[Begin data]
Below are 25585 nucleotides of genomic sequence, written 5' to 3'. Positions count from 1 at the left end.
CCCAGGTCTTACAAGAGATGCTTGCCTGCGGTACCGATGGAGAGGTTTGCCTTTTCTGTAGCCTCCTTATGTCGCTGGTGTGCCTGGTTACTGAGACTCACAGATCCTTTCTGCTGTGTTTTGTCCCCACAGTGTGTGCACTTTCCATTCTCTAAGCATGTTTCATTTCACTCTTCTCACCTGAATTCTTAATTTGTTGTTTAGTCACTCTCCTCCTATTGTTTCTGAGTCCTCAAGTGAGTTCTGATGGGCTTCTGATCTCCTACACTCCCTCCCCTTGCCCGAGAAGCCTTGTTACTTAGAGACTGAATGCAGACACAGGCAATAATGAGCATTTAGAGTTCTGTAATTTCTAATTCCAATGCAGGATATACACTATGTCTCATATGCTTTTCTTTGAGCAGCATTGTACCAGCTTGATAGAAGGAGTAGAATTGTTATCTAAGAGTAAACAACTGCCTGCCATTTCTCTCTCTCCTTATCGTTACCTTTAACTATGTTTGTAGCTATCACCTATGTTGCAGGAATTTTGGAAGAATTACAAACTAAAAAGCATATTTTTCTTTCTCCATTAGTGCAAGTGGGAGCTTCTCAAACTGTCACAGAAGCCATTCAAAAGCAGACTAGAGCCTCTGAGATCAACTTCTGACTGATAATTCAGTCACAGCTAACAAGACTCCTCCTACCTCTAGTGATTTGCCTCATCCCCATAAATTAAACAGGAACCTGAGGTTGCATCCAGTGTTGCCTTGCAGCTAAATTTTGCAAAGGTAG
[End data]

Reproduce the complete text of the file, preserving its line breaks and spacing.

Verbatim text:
Below are 25585 nucleotides of genomic sequence, written 5' to 3'. Positions count from 1 at the left end.
CCCAGGTCTTACAAGAGATGCTTGCCTGCGGTACCGATGGAGAGGTTTGCCTTTTCTGTAGCCTCCTTATGTCGCTGGTGTGCCTGGTTACTGAGACTCACAGATCCTTTCTGCTGTGTTTTGTCCCCACAGTGTGTGCACTTTCCATTCTCTAAGCATGTTTCATTTCACTCTTCTCACCTGAATTCTTAATTTGTTGTTTAGTCACTCTCCTCCTATTGTTTCTGAGTCCTCAAGTGAGTTCTGATGGGCTTCTGATCTCCTACACTCCCTCCCCTTGCCCGAGAAGCCTTGTTACTTAGAGACTGAATGCAGACACAGGCAATAATGAGCATTTAGAGTTCTGTAATTTCTAATTCCAATGCAGGATATACACTATGTCTCATATGCTTTTCTTTGAGCAGCATTGTACCAGCTTGATAGAAGGAGTAGAATTGTTATCTAAGAGTAAACAACTGCCTGCCATTTCTCTCTCTCCTTATCGTTACCTTTAACTATGTTTGTAGCTATCACCTATGTTGCAGGAATTTTGGAAGAATTACAAACTAAAAAGCATATTTTTCTTTCTCCATTAGTGCAAGTGGGAGCTTCTCAAACTGTCACAGAAGCCATTCAAAAGCAGACTAGAGCCTCTGAGATCAACTTCTGACTGATAATTCAGTCACAGCTAACAAGACTCCTCCTACCTCTAGTGATTTGCCTCATCCCCATAAATTAAACAGGAACCTGAGGTTGCATCCAGTGTTGCCTTGCAGCTAAATTTTGCAAAGGTAG